Need to improve public services

Nyayo House

People queue at the Department of Immigration Services passport control office at Nyayo House in Nairobi on May 21,  2018. 

Photo credit: Evans Habil | Nation Media Group

Kenyans are putting intense pressure on the national and county governments to improve their services while also containing their expenditure.

We were hard-working, faithful and disciplined citizens, but as the screaming headlines show in the local press, Kenyans are frustrated optimists. During the past 60 years of our independence, we have grown into a more united, democratic nation with a GDP of over $110 billion. As our athletes like Ferdinand Omanyala and Faith Kipyegon so admirably demonstrate in global competitions, Kenya is a remarkable country.

However, despite our past good records, many are not excited about the socio-economic situation. Why is this the case? The invisible elephant in the room about all the pains being felt by Kenyans point at the poor performance in the public sector.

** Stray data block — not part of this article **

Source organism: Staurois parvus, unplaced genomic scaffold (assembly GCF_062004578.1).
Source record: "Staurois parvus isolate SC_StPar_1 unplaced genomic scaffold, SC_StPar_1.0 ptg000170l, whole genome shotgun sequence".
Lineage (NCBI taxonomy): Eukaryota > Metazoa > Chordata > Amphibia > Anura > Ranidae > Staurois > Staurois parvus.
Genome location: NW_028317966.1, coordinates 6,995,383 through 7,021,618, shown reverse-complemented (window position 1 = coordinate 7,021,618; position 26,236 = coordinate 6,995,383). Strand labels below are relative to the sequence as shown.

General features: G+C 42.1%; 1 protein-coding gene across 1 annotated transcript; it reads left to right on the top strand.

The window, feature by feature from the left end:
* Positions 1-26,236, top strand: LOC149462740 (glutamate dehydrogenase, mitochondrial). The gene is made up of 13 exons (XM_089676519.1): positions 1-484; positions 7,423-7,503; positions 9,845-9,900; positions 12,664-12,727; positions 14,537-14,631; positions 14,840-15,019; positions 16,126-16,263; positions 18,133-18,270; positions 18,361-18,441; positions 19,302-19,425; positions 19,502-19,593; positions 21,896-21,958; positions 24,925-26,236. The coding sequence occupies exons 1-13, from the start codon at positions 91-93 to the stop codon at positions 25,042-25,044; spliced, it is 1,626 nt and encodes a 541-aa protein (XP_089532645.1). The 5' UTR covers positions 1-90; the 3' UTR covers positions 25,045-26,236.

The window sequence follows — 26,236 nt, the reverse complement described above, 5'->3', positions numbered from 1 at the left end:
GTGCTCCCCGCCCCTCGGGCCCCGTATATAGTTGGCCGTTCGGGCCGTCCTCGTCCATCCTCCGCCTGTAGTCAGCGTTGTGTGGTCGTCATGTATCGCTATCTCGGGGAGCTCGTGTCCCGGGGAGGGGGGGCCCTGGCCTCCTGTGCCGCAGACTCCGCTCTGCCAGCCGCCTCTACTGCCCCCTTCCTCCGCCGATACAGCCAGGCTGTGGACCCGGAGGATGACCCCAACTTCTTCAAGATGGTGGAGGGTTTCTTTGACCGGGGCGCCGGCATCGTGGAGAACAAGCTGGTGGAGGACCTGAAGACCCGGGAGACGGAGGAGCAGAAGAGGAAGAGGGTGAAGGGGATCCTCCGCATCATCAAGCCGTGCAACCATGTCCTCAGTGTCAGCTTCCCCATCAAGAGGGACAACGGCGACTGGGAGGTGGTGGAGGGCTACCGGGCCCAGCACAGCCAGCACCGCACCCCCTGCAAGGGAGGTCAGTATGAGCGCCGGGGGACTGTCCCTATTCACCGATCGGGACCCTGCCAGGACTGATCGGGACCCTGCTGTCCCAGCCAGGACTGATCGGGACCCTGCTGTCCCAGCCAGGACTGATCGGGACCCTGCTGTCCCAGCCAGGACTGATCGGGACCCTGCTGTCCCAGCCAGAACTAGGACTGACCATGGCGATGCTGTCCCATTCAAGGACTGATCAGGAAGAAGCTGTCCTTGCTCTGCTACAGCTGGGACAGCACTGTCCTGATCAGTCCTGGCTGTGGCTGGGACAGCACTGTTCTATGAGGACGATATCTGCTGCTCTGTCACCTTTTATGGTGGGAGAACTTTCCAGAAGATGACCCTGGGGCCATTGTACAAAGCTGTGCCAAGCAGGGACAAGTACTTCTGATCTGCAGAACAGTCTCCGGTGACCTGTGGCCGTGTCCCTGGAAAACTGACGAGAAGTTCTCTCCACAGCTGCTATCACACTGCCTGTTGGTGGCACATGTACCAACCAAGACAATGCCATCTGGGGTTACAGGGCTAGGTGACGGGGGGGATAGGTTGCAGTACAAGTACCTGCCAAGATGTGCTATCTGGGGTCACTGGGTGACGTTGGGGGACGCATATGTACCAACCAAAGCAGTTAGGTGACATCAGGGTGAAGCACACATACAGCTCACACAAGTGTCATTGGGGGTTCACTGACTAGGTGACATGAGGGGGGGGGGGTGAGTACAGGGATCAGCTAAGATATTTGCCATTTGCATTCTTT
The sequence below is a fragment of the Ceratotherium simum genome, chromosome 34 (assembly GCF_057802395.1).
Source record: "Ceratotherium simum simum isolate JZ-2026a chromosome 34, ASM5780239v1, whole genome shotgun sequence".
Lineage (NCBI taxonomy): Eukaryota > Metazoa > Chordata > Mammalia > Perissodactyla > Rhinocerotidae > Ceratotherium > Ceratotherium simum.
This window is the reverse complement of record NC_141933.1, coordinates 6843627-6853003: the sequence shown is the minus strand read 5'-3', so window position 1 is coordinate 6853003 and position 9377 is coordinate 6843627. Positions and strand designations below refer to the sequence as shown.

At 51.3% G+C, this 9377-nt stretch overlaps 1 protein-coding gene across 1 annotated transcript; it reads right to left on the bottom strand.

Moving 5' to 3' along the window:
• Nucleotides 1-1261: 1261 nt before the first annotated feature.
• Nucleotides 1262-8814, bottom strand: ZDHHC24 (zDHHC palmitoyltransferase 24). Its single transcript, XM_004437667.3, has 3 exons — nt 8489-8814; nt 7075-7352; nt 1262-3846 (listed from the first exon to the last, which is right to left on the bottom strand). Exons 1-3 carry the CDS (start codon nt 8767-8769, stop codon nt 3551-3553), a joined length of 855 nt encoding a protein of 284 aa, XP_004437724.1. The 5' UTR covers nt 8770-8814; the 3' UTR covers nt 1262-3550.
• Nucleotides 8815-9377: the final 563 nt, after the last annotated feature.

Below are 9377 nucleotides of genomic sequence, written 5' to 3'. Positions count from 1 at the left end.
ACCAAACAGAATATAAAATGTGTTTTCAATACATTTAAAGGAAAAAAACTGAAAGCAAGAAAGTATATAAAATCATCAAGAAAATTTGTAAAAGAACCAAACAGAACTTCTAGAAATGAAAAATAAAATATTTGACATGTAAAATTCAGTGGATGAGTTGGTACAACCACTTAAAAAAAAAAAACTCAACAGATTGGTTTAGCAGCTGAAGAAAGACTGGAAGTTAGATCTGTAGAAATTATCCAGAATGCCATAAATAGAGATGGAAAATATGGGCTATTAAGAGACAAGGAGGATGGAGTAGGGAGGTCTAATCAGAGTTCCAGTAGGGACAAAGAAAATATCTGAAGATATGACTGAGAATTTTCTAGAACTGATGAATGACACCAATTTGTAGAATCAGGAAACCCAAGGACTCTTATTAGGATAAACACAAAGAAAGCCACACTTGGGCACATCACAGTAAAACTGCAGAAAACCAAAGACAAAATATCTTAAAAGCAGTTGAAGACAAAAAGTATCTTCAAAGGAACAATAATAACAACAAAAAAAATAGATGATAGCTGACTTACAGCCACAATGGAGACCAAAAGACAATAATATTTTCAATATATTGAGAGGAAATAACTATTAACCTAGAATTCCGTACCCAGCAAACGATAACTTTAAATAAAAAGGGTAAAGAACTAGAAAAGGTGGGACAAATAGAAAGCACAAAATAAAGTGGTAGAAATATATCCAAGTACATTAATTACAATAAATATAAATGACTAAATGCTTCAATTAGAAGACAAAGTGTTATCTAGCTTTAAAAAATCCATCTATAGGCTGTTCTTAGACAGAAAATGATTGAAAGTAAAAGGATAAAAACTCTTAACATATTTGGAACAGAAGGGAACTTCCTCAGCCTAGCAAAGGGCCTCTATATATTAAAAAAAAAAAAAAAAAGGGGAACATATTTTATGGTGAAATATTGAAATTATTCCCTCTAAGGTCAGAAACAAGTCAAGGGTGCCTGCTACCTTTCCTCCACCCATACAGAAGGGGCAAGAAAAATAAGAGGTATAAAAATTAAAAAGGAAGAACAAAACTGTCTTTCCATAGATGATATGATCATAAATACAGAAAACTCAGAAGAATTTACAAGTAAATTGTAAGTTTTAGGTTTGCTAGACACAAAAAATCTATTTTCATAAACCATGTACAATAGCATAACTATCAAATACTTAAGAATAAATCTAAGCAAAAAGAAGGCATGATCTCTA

The gaps between our present economic realities and past ideals, dreams of “stand for freedoms at any cost”, to quote Tom Mboya, is growing larger by the day. The country needs peace, love and unity but should also stand for freedom from ignorance, diseases, poverty and maladministration. According to the National Treasury, the annual cost of running the three arms of the State has reached $7 billion. Kenyans are asking.

What percentage of the potential benefits are they getting from such a huge expenditure? Most likely less than 50 per cent. What economic situation will the nation be by 2063? The three main sets available to the government to achieve its goals of national prosperity are the laws, taxes and the public sector. However, the famous public choice theory of economics informs the world that there are three maximising groups in any democratic nation.

The elected leaders who seek to maximise their votes, the civil servants who seek to maximise their salaries and the voters who seek to maximise their short-term utilities. The question is: Who is caring for the general and long-term, multiyear outlooks (MYO) of the nation?

The greatness of Kenya is what I call ‘the five catapults’, which could foster our economic growth and national security. The first catapult is the 2010 Constitution. The second are the national values and cultures.

The third catapult revolves around the public sector. Why is getting a passport for instance taking such a long time in Kenya? The fourth catapult is infrastructure, and the fifth is governmental support for education. Kenyans deserved the best.

Mr Khalid is a strategic management consultant